Drivers could be exposing themselves to a pricey fine by executing a common and seemingly innocent road gesture popularly regarded as a harmless act of good manners.
Farewelling family or friends with a friendly toot and wave can cost the person behind the wheel a whopping $698 and three points if they're caught out by police in NSW.
The charge is applicable if the driver sounds the horn at the same time hands or arms are waved outside the vehicle's windows.
If any part of the driver's body is outside the window or door while the car is being operated, they're eligible for a $349 fine and three demerit points.
Passengers can also cop the same fine but won't lose any points.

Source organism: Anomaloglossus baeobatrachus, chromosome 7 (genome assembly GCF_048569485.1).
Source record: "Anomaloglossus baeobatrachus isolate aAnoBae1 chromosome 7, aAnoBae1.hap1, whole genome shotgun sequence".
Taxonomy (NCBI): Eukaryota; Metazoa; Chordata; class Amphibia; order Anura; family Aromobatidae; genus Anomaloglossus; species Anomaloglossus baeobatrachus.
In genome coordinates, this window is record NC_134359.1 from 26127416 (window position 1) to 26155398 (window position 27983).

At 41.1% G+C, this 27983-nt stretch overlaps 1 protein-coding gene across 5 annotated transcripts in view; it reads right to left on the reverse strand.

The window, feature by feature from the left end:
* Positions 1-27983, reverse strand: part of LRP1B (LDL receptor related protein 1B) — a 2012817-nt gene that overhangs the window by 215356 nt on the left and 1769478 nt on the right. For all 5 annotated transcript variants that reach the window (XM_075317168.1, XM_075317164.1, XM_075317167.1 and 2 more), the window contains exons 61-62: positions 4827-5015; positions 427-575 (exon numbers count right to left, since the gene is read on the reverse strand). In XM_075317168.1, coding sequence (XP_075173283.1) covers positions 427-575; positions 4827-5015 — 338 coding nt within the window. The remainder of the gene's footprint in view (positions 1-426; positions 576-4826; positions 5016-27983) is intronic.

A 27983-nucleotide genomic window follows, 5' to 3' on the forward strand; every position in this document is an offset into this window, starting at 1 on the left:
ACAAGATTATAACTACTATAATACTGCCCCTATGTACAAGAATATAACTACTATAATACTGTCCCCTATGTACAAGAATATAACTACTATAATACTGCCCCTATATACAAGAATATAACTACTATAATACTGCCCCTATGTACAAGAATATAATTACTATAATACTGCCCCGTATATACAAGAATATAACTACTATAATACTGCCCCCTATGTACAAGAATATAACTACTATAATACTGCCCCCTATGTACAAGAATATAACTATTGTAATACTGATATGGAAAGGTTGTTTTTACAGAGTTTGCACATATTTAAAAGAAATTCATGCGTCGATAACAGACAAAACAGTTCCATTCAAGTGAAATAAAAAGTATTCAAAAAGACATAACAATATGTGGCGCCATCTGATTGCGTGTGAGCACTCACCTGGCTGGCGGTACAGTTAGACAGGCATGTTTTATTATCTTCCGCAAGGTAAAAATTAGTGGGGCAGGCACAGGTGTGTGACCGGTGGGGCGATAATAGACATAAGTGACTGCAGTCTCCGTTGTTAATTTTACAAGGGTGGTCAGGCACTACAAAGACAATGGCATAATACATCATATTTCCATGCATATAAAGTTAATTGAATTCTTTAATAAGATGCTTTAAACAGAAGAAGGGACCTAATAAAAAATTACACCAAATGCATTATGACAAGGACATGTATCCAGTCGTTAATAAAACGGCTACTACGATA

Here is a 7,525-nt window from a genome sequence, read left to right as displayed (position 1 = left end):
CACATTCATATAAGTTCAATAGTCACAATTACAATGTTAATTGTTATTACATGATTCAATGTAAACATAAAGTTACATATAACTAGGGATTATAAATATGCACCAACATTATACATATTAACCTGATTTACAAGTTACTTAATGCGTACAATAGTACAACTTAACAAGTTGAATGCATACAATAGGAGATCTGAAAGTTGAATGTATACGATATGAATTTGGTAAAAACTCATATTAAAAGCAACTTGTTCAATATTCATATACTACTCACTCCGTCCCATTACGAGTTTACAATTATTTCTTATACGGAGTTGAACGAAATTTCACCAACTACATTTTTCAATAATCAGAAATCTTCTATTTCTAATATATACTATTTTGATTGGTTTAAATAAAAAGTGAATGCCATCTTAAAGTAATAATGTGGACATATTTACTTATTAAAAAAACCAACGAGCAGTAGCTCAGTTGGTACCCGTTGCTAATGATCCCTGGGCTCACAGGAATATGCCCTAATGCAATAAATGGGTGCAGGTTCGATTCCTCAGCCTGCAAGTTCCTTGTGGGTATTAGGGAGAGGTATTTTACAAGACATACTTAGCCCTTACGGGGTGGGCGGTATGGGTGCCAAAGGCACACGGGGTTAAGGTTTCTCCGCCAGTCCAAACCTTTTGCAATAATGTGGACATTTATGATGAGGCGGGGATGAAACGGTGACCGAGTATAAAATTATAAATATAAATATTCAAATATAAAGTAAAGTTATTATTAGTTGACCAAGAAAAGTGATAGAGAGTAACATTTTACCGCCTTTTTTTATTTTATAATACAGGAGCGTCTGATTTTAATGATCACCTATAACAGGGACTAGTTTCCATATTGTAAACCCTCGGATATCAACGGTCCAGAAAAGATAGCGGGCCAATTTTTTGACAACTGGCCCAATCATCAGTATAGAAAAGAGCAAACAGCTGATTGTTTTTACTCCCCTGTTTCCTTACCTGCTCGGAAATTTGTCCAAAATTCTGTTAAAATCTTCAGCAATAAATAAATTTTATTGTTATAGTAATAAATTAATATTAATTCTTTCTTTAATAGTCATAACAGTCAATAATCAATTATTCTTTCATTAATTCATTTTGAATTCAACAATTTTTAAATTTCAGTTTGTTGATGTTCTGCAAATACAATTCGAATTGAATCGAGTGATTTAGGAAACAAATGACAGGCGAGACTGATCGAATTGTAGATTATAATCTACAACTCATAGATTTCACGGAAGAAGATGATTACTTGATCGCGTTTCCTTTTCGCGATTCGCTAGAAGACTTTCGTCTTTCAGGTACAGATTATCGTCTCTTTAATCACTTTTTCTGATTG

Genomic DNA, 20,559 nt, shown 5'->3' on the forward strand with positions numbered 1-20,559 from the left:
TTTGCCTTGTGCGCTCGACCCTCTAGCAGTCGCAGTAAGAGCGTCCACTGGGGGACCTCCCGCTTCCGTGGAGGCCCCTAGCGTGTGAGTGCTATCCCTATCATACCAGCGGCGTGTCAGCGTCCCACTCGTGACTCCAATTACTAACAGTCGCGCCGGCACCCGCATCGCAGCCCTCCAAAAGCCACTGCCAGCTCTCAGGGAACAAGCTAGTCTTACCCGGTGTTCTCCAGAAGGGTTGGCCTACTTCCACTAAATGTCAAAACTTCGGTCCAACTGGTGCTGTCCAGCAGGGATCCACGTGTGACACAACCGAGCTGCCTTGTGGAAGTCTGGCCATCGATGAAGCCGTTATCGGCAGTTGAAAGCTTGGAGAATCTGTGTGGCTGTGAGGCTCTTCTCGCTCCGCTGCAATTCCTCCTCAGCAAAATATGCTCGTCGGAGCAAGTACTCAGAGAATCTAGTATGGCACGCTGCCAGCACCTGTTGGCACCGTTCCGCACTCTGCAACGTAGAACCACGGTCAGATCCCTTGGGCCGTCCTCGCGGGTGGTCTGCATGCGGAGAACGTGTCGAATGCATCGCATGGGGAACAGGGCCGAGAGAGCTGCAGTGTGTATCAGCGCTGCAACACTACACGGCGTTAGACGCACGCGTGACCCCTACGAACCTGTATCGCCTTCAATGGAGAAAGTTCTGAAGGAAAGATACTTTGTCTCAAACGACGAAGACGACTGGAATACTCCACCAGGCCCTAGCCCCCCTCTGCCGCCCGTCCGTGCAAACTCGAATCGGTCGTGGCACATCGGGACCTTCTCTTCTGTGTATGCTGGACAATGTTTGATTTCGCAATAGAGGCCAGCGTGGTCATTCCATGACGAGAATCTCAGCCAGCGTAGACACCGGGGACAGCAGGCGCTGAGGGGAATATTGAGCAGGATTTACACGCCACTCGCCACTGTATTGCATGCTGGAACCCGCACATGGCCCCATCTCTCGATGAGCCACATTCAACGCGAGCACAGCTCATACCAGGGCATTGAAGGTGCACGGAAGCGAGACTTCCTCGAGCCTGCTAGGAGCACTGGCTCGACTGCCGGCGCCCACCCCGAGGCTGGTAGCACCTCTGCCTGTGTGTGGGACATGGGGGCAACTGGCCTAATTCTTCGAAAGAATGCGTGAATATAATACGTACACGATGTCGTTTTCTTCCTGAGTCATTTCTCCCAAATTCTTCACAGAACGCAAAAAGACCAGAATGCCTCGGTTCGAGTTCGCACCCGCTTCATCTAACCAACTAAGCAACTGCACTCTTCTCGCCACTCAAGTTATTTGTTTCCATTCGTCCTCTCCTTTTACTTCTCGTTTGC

Using or allowing the use of a horn unnecessarily will also set the driver back $349, and passengers could also attract the same fine if they're found to have used a "device to make a sound like a siren".
The driver nor passenger will be stripped of points for the unnecessary use of a horn or siren sound.
Accumulatively, a simple honk and wave could theoretically cost a driver almost $700.
Unnecessary horn use in Queensland can cost a maximum of 20 penalty units, which are currently $133.45, meaning a driver could be stung $2,669 for the offence.
The maximum penalty in Victoria is one penalty unit, which is $165.22.
Inappropriate horn use in Tasmania could cost $122.25, while in South Australia the maximum fine is $298.
In Western Australia, the fine is equal to one penalty unit, which is currently $50.
The most expensive place to use your horn unnecessarily is in the ACT, where drivers can be hit with 20 penalty units which are currently $222 each, meaning they could be fined $4,440.
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